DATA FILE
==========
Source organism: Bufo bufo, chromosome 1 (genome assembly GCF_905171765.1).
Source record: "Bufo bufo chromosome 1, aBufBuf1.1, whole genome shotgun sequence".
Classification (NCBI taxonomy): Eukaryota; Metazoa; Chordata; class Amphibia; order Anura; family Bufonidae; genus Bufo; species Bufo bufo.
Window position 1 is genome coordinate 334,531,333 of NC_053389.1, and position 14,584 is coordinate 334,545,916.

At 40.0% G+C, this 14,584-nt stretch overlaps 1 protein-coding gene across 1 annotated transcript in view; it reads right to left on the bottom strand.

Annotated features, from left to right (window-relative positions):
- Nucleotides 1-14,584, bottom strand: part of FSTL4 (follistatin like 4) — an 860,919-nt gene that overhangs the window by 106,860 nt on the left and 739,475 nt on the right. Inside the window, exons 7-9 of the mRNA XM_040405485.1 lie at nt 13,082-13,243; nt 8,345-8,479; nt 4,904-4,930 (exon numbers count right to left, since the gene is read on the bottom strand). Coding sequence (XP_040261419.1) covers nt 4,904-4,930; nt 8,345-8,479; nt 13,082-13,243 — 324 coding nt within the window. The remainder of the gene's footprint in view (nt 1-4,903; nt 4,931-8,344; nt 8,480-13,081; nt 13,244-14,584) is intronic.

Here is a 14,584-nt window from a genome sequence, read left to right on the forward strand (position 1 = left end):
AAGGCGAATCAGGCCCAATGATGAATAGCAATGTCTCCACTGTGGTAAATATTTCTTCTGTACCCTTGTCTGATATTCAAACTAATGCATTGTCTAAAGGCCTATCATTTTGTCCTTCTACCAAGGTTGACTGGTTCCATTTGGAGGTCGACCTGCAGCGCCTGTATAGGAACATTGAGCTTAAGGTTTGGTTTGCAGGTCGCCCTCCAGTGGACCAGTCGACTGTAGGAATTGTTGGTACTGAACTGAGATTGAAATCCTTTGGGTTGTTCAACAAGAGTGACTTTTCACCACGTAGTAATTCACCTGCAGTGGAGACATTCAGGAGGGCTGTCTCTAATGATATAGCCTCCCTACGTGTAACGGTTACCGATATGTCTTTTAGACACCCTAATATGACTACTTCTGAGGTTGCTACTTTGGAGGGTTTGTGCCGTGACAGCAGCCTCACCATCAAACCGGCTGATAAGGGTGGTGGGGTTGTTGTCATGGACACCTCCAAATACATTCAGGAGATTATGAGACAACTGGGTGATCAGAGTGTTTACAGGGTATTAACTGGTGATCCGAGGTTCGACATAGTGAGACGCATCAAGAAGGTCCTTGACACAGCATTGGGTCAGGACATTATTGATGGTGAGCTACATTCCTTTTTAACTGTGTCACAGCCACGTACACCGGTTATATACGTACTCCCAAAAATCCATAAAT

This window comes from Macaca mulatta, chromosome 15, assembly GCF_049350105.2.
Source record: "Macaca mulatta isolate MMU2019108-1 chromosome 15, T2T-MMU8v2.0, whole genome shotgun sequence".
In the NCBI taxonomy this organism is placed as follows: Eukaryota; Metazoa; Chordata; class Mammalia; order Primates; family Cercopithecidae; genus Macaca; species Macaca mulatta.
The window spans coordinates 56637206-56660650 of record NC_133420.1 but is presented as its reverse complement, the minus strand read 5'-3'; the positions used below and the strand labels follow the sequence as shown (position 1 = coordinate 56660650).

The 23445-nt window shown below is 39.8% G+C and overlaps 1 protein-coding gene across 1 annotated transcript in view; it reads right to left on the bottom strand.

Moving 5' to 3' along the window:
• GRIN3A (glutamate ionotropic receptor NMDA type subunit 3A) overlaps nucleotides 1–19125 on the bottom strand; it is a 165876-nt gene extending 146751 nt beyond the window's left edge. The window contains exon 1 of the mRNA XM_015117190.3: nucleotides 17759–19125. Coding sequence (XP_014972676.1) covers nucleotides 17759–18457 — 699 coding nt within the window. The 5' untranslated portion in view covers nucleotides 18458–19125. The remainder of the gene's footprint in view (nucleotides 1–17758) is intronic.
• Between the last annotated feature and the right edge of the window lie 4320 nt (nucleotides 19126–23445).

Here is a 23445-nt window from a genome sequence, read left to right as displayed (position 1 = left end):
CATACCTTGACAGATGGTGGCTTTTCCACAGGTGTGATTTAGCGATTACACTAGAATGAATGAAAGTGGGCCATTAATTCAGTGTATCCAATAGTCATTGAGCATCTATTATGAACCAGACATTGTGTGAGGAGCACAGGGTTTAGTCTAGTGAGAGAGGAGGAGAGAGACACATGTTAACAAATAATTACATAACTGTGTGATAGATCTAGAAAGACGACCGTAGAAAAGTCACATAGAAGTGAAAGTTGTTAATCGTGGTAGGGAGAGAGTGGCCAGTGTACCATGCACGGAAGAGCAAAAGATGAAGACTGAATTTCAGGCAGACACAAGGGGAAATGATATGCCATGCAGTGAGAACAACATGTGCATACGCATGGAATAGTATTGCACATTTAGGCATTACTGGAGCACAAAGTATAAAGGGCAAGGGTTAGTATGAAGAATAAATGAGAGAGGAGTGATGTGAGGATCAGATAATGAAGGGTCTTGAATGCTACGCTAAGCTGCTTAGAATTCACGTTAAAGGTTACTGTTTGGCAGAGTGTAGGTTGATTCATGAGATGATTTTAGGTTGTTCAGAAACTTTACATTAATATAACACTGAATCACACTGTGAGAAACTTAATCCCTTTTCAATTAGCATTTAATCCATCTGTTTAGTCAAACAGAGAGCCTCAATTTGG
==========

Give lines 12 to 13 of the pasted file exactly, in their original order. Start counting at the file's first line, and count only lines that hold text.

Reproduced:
In the NCBI taxonomy this organism is placed as follows: Eukaryota; Metazoa; Chordata; class Mammalia; order Primates; family Cercopithecidae; genus Macaca; species Macaca mulatta.
The window spans coordinates 56637206-56660650 of record NC_133420.1 but is presented as its reverse complement, the minus strand read 5'-3'; the positions used below and the strand labels follow the sequence as shown (position 1 = coordinate 56660650).